Hawaiʻi Comes Together for Lei of Aloha for Las Vegas
Nearly 22,000 people were in attendance at the Route 91 Harvest Music Festival in Las Vegas on Sunday, Oct. 1.
Country singer Jason Aldean was on-stage when, at 10:08 p.m., 64-year-old Stephen Paddock began shooting down from his 32nd floor hotel room at Mandalay Bay into the crowd of concert-goes across the street.
Fifty-nine people died and more than 500 people were injured in what is being called the deadliest mass shooting in US history.
To show their support for the people of Las Vegas, a group on Maui is currently working on a mile-long Lei of Aloha to send to the city. The group first started the Lei of Aloha after the 2015 Terrorist Attacks in Paris and also made a mile-long lei following the Pulse Nightclub shooting in Orlando.
The lei are to show support and to spread Aloha in times of need.
“This is just a reminder of life and that no one can take away our freedom,” said Lei of Aloha supporter Kahu Alalani Hill. “We’re all here to give hope, the Lei of Aloha is an extension that no matter the color of your skin, religion, Hawaiian, Caucasian, gay or straight, we’re all connected and when we weave this lei we become one.”
Members of the Maui community have been dropping off ti leaves and helping to weave part of the mile-long lei at Nalu’s South Shore Grill in Kīhei. Dozens of participants came to show support and help weave Tuesday evening.
The group says they were already working on a mile-long lei for the 8th Annual Paddle For Life event on Oct. 8, when news broke of the mass shooting in Las Vegas and is now working on two mile-long lei.
When the group started the Lei of Aloha for Paris and for Orlando it was mostly members from the Maui community participating. However, the mass shooting in Las Vegas, also referred to as the ninth island, has other islands wanting to assist in the lei too.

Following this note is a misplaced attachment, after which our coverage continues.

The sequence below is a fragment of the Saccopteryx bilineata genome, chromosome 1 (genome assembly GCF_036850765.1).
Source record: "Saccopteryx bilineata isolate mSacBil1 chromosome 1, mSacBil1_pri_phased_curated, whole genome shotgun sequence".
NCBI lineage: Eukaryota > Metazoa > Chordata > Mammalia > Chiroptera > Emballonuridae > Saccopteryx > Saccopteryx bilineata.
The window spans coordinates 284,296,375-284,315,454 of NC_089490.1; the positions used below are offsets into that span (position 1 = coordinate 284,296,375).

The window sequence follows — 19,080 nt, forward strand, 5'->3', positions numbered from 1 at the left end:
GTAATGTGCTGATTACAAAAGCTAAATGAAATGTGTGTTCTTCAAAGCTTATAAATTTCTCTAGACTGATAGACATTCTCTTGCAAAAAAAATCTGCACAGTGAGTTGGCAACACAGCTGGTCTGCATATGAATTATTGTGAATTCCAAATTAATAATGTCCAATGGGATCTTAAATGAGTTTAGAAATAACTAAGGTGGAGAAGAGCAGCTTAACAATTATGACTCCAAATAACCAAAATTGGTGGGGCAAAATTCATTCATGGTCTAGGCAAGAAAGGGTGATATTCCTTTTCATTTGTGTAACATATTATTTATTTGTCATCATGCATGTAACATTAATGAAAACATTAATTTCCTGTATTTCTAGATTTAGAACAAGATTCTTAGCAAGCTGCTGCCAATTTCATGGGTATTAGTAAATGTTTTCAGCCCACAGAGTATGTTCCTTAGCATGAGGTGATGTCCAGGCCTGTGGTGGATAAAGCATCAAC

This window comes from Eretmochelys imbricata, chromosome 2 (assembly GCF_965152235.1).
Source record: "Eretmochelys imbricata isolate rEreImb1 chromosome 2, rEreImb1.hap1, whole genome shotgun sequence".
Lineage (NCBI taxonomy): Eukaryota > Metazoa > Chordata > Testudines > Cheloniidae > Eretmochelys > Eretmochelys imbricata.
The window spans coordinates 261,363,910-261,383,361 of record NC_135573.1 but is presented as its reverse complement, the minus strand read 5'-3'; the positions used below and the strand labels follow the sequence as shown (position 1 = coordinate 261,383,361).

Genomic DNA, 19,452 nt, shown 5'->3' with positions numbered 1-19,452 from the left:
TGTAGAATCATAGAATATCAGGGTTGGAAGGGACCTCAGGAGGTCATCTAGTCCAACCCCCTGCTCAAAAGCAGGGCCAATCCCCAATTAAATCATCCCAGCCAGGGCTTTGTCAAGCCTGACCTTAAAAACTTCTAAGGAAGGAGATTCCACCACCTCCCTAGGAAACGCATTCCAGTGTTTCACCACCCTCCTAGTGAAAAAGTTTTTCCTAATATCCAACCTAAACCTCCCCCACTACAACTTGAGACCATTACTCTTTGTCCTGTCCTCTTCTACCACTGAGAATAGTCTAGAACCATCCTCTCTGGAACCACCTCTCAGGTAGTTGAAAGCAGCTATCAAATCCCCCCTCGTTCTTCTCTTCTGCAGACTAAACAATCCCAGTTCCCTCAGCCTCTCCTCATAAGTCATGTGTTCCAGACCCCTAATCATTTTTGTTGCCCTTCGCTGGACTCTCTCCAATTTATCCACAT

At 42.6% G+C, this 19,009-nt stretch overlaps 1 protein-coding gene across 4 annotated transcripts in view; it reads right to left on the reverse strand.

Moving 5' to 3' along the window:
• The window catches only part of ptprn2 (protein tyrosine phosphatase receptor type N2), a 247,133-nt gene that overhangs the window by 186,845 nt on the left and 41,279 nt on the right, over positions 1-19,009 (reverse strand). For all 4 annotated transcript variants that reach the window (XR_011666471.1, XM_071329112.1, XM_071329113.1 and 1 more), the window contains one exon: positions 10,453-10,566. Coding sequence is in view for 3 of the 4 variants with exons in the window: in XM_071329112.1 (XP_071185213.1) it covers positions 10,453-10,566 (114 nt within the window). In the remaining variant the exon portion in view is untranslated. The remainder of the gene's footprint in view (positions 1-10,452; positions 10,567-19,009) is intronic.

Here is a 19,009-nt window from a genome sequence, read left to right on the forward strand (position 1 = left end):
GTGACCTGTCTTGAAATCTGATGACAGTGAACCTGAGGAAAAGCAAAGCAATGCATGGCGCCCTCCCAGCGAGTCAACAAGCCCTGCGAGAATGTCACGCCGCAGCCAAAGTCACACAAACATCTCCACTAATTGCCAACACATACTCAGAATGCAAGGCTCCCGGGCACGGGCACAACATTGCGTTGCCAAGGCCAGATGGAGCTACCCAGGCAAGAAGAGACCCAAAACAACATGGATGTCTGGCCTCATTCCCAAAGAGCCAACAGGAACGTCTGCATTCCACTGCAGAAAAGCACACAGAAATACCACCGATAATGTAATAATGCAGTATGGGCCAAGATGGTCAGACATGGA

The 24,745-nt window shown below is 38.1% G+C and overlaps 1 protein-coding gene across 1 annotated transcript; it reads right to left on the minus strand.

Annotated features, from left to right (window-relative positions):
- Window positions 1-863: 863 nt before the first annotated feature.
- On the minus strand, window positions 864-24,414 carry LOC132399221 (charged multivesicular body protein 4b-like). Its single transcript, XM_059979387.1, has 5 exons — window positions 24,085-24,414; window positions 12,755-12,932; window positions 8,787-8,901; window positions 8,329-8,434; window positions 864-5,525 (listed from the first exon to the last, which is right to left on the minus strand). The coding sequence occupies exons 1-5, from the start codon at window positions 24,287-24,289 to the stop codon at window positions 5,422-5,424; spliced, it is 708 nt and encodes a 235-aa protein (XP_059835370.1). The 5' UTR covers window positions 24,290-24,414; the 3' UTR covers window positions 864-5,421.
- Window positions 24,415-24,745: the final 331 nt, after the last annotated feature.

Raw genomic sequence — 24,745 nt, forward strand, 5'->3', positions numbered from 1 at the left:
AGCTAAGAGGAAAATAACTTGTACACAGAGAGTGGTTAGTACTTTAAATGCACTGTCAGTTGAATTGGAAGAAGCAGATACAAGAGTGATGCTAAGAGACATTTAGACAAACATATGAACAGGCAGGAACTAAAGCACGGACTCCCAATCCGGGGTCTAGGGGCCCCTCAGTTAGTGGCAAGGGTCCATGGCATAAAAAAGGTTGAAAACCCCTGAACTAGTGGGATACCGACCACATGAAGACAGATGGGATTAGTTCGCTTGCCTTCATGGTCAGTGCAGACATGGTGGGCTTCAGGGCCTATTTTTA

“There’s people coming through this that of course know people, thousands and thousands of people,” Hill said. “We all went to Las Vegas for business or to play and so many people in Hawaiʻi, because of family or the economy, have moved to Las Vegas. We have a lot of our people out there, it’s an island we don’t forget. Las Vegas is so connected to us and we know the spirit of Aloha is living out there,” Hill added.
Ron Panzo, managing owner of Nalu’s South Shore Grill, said he’s been getting calls from Kauaʻi and Oʻahu who will each do a portion of the mile-long lei. He became emotional when he told Maui Now about a call he received from a group in Bakersfield California, “Some of the people there are reaching out to us who were right there, right in the concert when it happened and the stories they shared are horrific and they want to be part of the lei now.”
Panzo said the group in Bakersfield saw the stories regarding the lei via social media and news outlets and wanted to be “a part of the healing and sending prayers to the victims there.”
“That whole community, even those not involved that night at the concert, that whole community is effected right now. This lei seems like a vehicle to send everyone’s loves and prayers there and let everyone know that we care and we’re feeling this horrific act even though we’re on the other side of the Pacific Ocean,” Panzo added.
“There are no words,” Hill said. “To Las Vegas, all of our love is going to all of you and is inside every weave and every prayer and every single hā, every breath, of this moment.”
Members of the Maui community are encouraged to stop by Nalu’s South Shore Grill in Kīhei to drop off ti leaves, help de vein the ti leaves, or assist in weaving the two mile-long lei. The restaurant will be open from 9 a.m. to 9 p.m. Nalu’s staff and members of Lei of Aloha will be on-hand to assist those who aren’t familiar with weaving.
A video will be posted shortly with interviews.